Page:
Depression is a widespread and often chronic condition. Experts estimate that 15-20% of people suffer from clinical depression at some point in their lives.
According to the World Health Organisation it is the 4th leading contributor to the global burden of disease and expected to reach the 2nd position by 2020.
Common treatment options are medication and psychotherapy.
But this does not come cheap and medication often has undesirable side-effects such as weight gain. The good news is that there is also another effective treatment possibility.
A recent review of the best published research shows that exercise can be successfully used in the treatment of depression.
The authors reviewed medical research published since Jan 2006 and picked the best 58 studies which examined the effects of exercise on depression. These studies cumulatively involved about 3000 participants.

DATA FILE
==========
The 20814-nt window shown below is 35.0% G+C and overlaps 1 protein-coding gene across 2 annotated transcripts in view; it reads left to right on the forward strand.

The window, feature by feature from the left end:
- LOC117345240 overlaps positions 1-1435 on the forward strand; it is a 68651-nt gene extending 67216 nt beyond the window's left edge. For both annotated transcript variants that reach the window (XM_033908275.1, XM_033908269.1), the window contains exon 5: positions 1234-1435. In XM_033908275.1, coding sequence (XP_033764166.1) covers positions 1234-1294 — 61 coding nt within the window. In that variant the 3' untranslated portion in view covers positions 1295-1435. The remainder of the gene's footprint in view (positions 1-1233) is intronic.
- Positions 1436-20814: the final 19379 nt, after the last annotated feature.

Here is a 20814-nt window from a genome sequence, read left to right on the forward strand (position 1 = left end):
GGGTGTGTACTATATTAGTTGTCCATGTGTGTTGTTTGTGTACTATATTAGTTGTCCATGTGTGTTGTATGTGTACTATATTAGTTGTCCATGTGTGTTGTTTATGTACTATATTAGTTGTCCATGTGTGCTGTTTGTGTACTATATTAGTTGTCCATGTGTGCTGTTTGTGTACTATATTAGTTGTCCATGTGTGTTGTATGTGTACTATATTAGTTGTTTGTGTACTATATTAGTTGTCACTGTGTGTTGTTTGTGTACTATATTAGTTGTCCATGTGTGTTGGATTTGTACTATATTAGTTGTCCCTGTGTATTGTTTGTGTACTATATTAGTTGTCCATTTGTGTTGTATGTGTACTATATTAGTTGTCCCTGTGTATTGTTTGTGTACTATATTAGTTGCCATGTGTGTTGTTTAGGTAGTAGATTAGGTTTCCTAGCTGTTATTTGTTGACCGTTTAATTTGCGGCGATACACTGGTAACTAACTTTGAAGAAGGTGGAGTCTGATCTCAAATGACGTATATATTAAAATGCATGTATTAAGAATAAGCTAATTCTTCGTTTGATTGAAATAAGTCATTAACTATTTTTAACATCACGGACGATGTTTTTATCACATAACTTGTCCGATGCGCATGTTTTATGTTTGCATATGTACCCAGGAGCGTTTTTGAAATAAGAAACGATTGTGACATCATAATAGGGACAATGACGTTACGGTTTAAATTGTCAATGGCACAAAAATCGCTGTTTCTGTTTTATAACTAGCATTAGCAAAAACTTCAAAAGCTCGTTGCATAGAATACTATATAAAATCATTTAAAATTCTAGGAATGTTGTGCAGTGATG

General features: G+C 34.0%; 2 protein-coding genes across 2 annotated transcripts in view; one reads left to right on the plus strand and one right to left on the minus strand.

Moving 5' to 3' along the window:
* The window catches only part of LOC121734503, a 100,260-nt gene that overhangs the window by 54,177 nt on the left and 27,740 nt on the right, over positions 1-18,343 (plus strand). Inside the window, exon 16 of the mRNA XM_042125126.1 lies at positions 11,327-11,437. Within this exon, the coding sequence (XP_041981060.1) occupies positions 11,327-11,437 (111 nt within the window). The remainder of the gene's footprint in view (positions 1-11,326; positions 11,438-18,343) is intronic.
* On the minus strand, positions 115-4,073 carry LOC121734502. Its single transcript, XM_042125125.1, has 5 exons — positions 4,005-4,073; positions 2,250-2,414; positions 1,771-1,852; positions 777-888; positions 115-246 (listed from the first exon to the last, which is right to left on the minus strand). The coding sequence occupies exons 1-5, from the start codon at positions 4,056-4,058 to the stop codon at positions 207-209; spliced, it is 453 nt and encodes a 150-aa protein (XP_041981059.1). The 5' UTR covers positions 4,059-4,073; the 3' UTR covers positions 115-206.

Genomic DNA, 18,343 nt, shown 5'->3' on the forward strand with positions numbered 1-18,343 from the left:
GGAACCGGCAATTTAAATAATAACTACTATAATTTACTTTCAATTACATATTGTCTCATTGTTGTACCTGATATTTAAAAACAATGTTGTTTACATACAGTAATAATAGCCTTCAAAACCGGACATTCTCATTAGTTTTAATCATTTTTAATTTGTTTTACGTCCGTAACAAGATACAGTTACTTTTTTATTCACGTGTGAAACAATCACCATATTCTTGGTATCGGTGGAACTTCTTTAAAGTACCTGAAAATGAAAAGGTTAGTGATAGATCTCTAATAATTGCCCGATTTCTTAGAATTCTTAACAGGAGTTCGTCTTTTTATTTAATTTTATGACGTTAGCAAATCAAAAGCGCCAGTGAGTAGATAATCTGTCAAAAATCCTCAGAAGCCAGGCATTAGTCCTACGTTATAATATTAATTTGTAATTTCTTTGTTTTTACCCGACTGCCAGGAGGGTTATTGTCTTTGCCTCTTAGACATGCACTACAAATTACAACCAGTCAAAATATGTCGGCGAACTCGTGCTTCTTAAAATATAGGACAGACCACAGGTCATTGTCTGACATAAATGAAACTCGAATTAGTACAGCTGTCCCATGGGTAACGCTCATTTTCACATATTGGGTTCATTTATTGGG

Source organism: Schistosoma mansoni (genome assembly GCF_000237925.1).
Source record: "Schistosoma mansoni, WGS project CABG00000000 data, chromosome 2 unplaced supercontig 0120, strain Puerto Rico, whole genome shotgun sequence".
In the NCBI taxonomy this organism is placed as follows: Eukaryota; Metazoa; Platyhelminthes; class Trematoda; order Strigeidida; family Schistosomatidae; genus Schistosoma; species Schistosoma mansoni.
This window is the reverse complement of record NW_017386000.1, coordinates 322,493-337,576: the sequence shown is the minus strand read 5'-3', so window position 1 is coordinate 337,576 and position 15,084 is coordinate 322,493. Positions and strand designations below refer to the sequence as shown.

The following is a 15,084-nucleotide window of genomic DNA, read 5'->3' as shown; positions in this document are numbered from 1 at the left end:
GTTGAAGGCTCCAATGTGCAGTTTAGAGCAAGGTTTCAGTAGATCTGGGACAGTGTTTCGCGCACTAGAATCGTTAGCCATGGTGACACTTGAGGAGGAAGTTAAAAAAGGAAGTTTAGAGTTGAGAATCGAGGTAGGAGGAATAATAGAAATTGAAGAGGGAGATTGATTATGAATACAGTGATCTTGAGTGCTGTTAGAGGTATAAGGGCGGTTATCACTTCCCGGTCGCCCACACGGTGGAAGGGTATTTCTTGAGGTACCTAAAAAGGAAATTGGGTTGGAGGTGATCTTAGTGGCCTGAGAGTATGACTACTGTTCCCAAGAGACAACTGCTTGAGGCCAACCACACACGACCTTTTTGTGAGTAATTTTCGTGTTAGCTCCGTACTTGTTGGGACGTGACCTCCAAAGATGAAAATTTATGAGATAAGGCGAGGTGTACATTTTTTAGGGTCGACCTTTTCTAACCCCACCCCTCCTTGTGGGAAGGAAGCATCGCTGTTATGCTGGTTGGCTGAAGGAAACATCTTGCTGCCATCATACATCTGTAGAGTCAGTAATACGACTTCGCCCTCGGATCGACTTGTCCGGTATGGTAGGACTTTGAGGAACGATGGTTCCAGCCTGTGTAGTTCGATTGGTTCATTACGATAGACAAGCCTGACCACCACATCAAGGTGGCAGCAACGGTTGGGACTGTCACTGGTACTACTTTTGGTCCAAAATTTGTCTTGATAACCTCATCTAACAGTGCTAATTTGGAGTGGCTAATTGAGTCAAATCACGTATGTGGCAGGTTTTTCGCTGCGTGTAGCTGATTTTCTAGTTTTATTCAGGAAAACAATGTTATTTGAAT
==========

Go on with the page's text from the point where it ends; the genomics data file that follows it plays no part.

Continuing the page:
In people with clinical depression it was proven that those who followed an exercise program had significantly lower depression scores than those who received no treatment.
And exercise treatment was at least as effective as antidepressant medication and psychotherapy!
In non-clinically depressed participants, those receiving an exercise intervention had significantly lower depression scores than a non-treatment control group.
The effect of exercise in bipolar disorder has not been widely studied but 2 studies report that a walking program had significant beneficial effects on coping strategies to stressful events and on symptoms of anxiety, stress and depression.
But how much and what type of exercise will be needed to make a difference?
In the next article we’ll look at what research revealed about this.
Anika Meyer (Physiotherapist)